India is one of the largest economies in the world today and it has been predicted that it would become the third largest economy by 2030. Yet, an average Indian is worse off than his counterpart in other developing nations like Algeria, Indonesia, Mongolia and Morocco. The tethers of corruption and fragility have prevented it from becoming an Asian Tiger.
In India: Still A Shackled Giant, Dev Kar, a former senior economist at the International Monetary Fund shines light on why India is still, even after 70 years of independence, unable to reach its full potential to join democratic giants like the United States, Germany, and Japan.
Fragility is a state of affairs, consisting of many economic, social, demographic, political, environmental, and security-related pressure points that either strengthen or weaken a nation state. If fragility is left unchecked, the nation can slide towards civil war and break up. The overall fragile states index (FSI) is derived from twelve sub- indices which are: demographic pressures, economic inequality, economy, external intervention, factionalized elites, group grievance, human flight and brain drain, human rights, public services, security apparatus, state legitimacy, and refugees and internally displaced persons (IDPs). (page 15)
India’s overall fragility increased from the ninety-third rank in 2006 to the seventy-second rank in 2018. India’s slide by twenty-one ranks over this period was mainly driven by uneven development (such as rising income inequality), human flight and brain drain, state legitimacy, demographic pressures and security apparatus.
There is no doubt that the source of corruption in India is its rotten politics. If politicians can use black money to get elected, criminals can contest elections and win, and if they can all play vote bank politics, what kind of example do they set for the rest of the country? These days, it seems every political party needs criminals to intimidate the opposition, suppress dissent, and extract rent in order to ensure its hold over power. Under the circumstances, there can be neither raj (rule) nor neeti (ethics) left in rajneeti (politics).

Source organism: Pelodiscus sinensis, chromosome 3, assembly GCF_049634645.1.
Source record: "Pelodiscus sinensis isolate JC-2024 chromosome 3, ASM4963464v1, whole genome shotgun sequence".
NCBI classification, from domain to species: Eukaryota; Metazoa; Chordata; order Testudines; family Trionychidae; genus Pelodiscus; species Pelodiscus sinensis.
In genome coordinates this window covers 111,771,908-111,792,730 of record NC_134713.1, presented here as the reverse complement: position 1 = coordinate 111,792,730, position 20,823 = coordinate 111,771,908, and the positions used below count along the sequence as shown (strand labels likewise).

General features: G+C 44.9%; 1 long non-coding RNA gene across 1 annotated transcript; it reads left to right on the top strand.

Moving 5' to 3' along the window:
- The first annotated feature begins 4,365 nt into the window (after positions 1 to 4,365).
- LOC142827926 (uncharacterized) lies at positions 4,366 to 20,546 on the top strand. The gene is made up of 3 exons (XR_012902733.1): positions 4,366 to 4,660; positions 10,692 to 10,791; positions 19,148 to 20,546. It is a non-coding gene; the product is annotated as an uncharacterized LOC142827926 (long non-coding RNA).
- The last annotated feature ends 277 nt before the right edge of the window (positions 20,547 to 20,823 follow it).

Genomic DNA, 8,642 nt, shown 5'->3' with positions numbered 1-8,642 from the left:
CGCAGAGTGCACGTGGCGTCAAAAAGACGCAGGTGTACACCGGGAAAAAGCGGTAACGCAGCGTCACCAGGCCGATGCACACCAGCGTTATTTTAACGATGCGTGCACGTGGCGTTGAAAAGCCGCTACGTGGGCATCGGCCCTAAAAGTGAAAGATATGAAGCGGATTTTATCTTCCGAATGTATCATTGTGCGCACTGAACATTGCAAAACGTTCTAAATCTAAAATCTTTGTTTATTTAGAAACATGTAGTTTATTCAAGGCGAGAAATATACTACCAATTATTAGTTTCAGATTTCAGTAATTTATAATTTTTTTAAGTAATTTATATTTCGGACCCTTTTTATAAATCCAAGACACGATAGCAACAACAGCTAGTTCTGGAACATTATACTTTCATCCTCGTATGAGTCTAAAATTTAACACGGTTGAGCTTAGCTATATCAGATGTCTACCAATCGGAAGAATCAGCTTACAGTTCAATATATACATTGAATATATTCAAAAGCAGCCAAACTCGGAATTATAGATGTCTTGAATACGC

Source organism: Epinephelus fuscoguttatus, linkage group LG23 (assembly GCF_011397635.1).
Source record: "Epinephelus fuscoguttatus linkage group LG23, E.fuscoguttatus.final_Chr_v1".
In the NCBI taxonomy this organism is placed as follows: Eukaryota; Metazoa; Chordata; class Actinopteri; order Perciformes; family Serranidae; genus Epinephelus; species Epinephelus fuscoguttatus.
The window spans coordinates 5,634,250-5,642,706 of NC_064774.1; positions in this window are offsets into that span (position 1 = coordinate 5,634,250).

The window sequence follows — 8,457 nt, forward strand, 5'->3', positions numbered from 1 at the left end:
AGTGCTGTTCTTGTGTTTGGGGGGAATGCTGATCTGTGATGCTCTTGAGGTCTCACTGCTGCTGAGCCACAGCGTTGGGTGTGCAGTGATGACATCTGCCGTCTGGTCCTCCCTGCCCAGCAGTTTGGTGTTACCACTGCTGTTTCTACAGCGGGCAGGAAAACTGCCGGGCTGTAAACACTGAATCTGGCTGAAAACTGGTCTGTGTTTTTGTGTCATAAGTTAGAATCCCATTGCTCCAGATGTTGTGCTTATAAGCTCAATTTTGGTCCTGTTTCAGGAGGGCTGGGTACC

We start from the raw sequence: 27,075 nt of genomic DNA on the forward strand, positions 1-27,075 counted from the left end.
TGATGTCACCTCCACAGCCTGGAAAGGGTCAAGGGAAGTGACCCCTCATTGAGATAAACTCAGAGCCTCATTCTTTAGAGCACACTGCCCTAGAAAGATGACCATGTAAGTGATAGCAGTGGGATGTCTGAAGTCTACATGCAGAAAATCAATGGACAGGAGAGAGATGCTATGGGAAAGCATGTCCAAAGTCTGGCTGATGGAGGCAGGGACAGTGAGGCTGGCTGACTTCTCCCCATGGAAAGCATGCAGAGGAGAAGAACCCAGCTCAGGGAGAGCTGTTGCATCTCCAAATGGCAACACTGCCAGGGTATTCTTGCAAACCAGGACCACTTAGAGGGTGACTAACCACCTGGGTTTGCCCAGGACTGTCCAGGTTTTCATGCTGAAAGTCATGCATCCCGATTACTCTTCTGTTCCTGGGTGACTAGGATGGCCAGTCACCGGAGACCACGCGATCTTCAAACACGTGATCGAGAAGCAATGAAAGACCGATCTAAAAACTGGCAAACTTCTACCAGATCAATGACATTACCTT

Another way of looking at this sad state of affairs is that many voters perceive the criminal politicians to be more effective in delivering government services. I think, either way, from the supply of criminal politicians to the demand for them, they pose a huge problem for any democracy and its governance.
A Taxing Problem
Ever since Independence, India has had two main problems with taxation—a narrow tax base and significant tax evasion. A narrow tax base means only a small portion of India’s population is paying income taxes. Out of a population of some 1.3 billion people, only about 4 per cent file pay income taxes, which make up the largest part of direct taxes. (page 141)
A country trying to raise adequate tax revenues from a narrow base ends up running large fiscal deficits given increasing government expenditures to meet multiple development objectives. Fiscal deficits in turn hamper economic growth and lead to economic instability through rampant inflation, higher interest rates, or increasing foreign debt. It is the poor who suffer disproportionately.
According to the Centre for Monitoring Indian Economy (CMIE), nearly thirty-one million Indians are unemployed and looking for jobs. While economic growth has been humming along around 7–8 per cent per annum recently, the pace of job creation has been poor. While unemployment is naturally an emotive issue in a country of 1.3 billion people with a young workforce, the capacity to generate jobs is not in the hands of any politician, regardless of their promises. The bottom line is that for unemployment to come down during any period, the number of new jobs created must be greater than the number of people entering the labour market during that period. The problem of employment in India is twofold. First, India needs to invest in more education, vocational training and health. Second, there is a need to shrink the size of the informal sector by helping more workers to switch to jobs in the formal sector.
No Care about Healthcare
Healthcare in India still has a long way to go in terms of access to good facilities and reliable doctors, particularly in smaller towns and villages. While the rich in India can afford to get reasonable treatment at a price they can afford, the poor can’t. The quality of public hospitals is extremely poor and they pose serious risks to the life and well-being of patients. Moreover, the credentials of many doctors are suspect. To make matters worse, there are no independent regulatory bodies to accredit, monitor and disseminate reviews of medical providers.
Grab your copy of this book today to know learn about these barriers in detail and discover how India can find the road to redemption.